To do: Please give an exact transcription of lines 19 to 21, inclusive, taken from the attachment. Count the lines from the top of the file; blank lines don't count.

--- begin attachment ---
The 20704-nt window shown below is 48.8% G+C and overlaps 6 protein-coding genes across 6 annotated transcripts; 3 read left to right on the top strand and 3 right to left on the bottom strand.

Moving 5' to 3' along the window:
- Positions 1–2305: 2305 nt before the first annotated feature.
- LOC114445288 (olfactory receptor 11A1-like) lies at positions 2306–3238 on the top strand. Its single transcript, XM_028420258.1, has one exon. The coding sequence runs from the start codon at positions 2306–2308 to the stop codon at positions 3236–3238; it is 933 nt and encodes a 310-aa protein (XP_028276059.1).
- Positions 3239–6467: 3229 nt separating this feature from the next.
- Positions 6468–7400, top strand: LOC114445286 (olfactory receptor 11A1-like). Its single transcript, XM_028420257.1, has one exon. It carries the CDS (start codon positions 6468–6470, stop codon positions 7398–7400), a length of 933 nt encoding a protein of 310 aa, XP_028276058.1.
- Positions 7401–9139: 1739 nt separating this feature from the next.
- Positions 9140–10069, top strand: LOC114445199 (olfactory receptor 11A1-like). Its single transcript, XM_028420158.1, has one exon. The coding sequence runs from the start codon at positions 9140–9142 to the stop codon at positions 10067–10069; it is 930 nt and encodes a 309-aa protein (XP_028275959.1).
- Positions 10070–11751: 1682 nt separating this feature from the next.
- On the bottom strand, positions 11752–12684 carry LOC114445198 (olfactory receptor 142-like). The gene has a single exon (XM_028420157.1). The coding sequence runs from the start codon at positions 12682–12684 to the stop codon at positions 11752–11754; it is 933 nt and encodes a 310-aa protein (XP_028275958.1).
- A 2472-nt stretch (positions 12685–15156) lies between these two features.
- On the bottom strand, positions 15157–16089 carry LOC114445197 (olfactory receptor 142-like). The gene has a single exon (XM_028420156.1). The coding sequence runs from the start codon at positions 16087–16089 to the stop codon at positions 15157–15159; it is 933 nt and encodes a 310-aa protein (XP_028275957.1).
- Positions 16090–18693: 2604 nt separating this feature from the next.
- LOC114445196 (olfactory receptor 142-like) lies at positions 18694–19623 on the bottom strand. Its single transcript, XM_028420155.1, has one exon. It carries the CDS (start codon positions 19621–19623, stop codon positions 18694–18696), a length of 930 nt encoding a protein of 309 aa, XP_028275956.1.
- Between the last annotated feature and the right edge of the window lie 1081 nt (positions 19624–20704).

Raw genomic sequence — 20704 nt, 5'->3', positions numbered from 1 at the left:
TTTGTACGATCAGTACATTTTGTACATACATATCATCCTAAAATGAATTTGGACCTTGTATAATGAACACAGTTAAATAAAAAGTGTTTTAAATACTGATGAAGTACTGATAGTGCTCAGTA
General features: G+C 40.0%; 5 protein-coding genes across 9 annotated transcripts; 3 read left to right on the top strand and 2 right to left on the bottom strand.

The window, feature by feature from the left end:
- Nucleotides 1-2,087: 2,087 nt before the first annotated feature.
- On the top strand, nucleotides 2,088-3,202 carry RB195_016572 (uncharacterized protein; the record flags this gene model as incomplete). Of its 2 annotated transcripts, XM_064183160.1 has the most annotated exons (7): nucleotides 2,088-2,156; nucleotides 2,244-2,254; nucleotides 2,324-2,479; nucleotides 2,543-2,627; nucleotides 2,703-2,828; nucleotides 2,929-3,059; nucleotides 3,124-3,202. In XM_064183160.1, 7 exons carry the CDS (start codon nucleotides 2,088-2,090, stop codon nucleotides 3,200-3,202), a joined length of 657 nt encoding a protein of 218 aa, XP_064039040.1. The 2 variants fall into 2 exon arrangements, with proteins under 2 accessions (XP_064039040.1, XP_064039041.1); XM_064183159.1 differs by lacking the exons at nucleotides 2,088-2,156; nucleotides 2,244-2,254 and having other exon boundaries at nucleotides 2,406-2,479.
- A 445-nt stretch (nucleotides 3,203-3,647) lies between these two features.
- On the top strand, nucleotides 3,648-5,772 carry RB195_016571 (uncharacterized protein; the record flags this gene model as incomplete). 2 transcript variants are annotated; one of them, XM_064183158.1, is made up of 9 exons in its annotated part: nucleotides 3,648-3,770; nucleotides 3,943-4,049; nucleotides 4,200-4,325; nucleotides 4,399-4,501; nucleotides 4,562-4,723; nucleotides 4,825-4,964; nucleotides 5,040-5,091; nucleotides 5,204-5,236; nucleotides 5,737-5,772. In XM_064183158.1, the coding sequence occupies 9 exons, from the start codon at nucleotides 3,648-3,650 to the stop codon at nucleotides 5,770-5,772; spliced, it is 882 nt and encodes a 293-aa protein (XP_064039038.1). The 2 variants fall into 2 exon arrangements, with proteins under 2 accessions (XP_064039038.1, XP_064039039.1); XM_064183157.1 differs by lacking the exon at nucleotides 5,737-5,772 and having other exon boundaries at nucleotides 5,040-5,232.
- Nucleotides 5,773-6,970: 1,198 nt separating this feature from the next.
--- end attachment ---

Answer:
The window, feature by feature from the left end:
- Nucleotides 1-2,087: 2,087 nt before the first annotated feature.
- On the top strand, nucleotides 2,088-3,202 carry RB195_016572 (uncharacterized protein; the record flags this gene model as incomplete). Of its 2 annotated transcripts, XM_064183160.1 has the most annotated exons (7): nucleotides 2,088-2,156; nucleotides 2,244-2,254; nucleotides 2,324-2,479; nucleotides 2,543-2,627; nucleotides 2,703-2,828; nucleotides 2,929-3,059; nucleotides 3,124-3,202. In XM_064183160.1, 7 exons carry the CDS (start codon nucleotides 2,088-2,090, stop codon nucleotides 3,200-3,202), a joined length of 657 nt encoding a protein of 218 aa, XP_064039040.1. The 2 variants fall into 2 exon arrangements, with proteins under 2 accessions (XP_064039040.1, XP_064039041.1); XM_064183159.1 differs by lacking the exons at nucleotides 2,088-2,156; nucleotides 2,244-2,254 and having other exon boundaries at nucleotides 2,406-2,479.